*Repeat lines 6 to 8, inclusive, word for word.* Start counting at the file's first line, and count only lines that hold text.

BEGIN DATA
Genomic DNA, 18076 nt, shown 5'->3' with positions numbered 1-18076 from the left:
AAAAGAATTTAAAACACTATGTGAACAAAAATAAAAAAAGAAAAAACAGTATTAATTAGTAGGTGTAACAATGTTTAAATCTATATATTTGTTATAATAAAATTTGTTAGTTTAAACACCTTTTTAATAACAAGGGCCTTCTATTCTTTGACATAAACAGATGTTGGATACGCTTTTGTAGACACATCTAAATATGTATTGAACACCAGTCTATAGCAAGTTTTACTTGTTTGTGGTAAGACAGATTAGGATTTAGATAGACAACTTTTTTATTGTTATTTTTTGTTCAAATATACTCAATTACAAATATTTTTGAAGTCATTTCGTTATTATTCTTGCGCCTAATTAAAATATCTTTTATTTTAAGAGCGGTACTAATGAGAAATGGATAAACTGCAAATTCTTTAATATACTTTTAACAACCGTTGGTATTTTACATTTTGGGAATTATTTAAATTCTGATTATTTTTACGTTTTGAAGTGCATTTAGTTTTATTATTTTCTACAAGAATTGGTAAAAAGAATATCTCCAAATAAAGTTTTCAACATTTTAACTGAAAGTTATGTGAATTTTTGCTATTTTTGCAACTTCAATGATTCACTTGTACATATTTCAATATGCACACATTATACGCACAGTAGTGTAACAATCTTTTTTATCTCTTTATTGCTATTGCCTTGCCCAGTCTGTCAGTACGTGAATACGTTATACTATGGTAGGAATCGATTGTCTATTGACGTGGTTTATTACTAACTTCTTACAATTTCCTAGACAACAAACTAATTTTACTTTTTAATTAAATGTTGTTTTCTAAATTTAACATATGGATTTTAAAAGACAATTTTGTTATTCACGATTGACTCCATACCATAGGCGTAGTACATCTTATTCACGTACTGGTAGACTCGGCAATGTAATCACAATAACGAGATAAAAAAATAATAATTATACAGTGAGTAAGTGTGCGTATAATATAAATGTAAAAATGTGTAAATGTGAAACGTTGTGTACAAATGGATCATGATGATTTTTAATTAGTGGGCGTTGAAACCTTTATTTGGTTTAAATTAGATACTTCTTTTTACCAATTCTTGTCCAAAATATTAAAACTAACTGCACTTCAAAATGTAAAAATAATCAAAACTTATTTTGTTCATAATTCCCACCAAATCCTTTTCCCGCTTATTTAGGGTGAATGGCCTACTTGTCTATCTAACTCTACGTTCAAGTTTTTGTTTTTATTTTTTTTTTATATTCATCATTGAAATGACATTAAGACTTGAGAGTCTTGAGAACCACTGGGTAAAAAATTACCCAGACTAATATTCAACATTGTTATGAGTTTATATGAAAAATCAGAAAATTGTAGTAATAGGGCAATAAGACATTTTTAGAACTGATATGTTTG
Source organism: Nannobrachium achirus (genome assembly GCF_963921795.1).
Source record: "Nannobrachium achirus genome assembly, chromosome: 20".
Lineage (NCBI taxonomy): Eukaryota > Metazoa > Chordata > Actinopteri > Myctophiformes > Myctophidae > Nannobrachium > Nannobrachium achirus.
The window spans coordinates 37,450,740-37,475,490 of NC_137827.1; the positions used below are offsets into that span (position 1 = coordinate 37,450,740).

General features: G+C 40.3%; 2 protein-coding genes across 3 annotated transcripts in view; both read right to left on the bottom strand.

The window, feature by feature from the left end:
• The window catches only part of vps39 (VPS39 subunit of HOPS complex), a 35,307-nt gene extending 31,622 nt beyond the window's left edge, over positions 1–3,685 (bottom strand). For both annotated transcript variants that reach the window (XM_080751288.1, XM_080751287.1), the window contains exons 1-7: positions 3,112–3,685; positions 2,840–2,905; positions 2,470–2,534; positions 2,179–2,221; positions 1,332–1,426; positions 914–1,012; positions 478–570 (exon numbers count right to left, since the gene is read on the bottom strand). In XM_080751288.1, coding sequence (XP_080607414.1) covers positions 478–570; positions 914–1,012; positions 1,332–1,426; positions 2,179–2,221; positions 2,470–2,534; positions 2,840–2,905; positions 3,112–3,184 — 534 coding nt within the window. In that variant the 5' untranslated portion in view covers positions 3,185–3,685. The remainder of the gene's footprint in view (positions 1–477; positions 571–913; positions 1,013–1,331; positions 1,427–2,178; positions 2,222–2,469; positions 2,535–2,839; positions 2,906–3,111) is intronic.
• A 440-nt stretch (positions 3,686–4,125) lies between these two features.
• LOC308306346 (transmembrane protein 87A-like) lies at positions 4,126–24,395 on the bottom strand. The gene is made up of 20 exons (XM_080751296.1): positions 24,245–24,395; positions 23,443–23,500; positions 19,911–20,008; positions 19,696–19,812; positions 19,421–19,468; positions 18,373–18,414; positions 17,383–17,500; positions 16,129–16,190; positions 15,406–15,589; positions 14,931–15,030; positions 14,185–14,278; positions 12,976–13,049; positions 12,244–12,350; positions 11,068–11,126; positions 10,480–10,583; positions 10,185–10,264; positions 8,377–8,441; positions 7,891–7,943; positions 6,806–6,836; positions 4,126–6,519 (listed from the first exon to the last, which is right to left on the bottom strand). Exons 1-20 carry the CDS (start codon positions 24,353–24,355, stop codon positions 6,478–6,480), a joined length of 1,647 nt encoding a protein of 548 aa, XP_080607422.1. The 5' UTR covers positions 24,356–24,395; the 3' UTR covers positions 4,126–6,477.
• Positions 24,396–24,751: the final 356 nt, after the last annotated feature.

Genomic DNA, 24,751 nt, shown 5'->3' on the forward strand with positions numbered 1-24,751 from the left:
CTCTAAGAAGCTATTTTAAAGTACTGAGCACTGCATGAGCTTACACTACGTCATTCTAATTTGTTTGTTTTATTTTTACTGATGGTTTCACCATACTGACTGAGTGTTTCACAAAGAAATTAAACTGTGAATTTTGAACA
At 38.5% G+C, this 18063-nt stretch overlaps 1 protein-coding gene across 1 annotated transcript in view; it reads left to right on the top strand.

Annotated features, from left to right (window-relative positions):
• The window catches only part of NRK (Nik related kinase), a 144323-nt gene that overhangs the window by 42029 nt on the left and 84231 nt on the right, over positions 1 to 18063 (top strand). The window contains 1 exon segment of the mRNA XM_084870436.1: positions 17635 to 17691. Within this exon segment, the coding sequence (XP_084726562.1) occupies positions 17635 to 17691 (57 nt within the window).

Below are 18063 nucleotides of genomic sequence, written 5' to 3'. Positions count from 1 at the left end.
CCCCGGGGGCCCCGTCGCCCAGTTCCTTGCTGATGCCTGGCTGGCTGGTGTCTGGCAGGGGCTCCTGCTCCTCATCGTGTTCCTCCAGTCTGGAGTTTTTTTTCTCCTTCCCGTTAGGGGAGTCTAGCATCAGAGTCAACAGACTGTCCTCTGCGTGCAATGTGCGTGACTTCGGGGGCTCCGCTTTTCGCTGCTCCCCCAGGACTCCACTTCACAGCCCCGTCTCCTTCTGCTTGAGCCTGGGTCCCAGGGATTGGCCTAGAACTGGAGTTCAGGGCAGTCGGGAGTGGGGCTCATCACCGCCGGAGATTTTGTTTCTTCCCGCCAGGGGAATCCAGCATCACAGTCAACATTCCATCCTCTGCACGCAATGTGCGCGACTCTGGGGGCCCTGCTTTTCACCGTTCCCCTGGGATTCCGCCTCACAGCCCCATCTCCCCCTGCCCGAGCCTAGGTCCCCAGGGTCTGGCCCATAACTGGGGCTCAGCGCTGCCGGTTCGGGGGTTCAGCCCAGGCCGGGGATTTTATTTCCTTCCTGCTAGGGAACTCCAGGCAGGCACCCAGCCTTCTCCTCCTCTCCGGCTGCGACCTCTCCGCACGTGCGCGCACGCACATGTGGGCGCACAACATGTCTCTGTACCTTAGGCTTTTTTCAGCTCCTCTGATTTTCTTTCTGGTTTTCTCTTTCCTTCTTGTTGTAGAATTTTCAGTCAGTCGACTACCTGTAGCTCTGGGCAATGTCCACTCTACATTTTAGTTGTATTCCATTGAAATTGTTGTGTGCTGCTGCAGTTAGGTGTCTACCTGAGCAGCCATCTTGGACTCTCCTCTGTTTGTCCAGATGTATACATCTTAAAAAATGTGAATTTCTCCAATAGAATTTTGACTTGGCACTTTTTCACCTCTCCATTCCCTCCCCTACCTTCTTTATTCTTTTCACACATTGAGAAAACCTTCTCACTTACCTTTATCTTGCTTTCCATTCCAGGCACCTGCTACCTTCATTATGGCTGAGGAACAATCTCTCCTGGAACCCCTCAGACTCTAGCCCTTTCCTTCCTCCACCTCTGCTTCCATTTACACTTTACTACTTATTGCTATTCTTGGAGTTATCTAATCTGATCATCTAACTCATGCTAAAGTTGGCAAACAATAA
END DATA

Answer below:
The window spans coordinates 37,450,740-37,475,490 of NC_137827.1; the positions used below are offsets into that span (position 1 = coordinate 37,450,740).

General features: G+C 40.3%; 2 protein-coding genes across 3 annotated transcripts in view; both read right to left on the bottom strand.

The window, feature by feature from the left end: